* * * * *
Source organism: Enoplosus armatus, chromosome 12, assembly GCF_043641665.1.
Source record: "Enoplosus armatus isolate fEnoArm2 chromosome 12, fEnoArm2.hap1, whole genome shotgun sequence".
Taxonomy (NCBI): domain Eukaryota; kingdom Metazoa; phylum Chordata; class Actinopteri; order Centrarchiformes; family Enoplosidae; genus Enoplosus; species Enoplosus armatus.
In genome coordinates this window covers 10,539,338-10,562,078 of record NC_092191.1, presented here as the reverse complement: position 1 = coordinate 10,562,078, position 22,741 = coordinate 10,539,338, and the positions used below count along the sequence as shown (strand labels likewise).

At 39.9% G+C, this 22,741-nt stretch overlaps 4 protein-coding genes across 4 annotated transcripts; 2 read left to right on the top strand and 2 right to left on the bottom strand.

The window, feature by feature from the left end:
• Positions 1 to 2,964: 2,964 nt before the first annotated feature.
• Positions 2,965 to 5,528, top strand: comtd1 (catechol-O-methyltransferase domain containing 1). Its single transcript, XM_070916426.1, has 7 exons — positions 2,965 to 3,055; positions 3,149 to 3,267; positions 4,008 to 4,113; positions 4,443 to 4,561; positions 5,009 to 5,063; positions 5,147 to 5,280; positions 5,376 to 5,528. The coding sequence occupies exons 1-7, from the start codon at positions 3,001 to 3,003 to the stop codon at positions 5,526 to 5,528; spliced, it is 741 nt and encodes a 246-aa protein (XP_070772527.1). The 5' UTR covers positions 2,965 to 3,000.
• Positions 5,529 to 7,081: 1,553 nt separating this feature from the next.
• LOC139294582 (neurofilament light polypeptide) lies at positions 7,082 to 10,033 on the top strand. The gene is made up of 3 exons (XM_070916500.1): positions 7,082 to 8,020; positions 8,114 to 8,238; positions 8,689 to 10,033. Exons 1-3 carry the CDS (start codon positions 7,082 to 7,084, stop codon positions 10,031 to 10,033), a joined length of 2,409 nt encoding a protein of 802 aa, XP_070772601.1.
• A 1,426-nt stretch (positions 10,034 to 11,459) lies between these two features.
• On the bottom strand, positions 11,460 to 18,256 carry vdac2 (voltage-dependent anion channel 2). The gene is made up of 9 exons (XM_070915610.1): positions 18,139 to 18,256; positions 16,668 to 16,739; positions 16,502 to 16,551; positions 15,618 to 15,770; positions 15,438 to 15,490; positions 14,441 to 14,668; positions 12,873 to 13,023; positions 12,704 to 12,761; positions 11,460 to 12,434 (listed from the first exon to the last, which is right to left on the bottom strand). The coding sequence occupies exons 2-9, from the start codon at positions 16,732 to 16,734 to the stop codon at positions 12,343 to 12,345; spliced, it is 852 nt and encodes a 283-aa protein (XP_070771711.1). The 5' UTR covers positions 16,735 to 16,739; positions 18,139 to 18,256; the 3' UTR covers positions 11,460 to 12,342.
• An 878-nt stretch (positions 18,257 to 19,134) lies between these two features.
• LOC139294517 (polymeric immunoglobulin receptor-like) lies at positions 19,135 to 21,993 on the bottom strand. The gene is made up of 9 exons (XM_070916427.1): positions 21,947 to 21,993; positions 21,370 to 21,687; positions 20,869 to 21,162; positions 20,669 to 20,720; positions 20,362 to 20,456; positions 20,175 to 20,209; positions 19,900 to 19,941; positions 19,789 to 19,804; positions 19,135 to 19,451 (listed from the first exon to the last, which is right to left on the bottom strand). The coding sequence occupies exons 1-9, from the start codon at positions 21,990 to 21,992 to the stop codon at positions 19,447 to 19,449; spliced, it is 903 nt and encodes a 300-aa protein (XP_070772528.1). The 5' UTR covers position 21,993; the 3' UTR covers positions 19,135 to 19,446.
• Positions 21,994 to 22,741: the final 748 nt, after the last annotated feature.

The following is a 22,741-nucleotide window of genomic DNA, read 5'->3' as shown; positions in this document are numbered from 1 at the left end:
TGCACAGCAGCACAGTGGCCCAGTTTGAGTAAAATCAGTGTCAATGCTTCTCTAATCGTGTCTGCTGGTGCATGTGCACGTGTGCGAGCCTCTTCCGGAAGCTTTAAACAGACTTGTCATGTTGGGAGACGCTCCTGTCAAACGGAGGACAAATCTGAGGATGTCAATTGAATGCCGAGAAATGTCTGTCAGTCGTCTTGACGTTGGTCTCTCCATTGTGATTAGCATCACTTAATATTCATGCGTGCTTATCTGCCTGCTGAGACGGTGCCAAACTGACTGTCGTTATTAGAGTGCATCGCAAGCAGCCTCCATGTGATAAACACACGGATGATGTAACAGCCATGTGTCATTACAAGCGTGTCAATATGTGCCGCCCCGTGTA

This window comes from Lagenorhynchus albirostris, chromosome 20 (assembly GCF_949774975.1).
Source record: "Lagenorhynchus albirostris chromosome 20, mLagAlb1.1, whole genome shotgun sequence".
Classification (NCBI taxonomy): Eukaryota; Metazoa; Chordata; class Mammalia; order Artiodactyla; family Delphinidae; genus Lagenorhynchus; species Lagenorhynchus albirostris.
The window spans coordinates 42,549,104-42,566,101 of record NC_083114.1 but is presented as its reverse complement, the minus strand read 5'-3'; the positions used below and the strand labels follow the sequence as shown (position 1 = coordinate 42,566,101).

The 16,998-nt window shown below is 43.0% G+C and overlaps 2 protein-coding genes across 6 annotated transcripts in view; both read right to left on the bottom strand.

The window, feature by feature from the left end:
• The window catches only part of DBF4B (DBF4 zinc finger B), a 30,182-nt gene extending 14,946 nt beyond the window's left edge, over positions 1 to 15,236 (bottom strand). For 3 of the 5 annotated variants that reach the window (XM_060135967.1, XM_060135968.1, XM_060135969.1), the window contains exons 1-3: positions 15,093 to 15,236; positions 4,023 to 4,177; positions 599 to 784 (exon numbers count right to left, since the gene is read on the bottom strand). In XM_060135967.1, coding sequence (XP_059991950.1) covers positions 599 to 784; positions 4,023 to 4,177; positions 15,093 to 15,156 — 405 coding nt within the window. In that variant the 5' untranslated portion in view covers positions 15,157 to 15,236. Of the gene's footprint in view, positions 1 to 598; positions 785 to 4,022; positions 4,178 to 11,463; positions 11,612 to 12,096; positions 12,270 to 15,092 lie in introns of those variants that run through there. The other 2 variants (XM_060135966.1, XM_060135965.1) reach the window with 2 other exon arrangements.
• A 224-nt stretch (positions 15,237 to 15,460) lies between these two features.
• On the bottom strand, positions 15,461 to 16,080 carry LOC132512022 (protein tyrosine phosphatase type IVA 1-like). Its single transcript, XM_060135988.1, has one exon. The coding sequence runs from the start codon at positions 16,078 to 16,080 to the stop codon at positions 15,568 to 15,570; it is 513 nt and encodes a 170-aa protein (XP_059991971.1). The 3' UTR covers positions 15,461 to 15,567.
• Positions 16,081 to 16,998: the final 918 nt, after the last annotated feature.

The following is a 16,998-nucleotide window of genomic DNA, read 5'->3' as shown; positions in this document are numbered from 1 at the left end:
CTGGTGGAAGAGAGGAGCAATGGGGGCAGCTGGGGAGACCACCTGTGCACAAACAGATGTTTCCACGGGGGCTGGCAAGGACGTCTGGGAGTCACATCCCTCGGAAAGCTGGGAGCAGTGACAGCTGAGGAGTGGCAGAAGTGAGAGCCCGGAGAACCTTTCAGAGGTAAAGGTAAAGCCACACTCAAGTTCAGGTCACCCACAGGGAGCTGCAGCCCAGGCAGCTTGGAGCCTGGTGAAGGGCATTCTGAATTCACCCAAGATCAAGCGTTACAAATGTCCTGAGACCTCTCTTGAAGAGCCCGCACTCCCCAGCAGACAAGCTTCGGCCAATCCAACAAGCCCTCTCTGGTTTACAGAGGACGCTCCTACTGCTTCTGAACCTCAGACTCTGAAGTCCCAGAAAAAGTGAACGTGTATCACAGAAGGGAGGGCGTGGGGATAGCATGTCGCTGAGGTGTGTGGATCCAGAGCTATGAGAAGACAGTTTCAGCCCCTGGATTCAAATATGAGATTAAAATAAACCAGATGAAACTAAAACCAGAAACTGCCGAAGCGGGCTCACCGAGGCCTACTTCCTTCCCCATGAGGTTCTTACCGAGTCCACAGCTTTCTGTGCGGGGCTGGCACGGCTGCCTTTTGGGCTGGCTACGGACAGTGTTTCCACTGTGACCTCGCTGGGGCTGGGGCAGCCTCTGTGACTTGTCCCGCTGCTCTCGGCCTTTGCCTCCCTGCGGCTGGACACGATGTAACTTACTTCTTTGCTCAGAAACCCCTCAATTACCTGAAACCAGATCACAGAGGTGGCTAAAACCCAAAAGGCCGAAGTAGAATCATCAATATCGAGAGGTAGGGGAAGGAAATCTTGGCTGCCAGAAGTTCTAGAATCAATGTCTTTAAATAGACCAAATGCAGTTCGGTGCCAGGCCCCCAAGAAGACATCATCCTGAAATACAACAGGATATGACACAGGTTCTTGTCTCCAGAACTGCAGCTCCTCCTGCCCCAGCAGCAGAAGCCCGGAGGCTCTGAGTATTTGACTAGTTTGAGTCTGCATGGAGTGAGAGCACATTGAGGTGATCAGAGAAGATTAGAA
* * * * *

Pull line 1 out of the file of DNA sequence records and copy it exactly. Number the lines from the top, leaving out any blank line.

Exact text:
Source organism: Enoplosus armatus, chromosome 12, assembly GCF_043641665.1.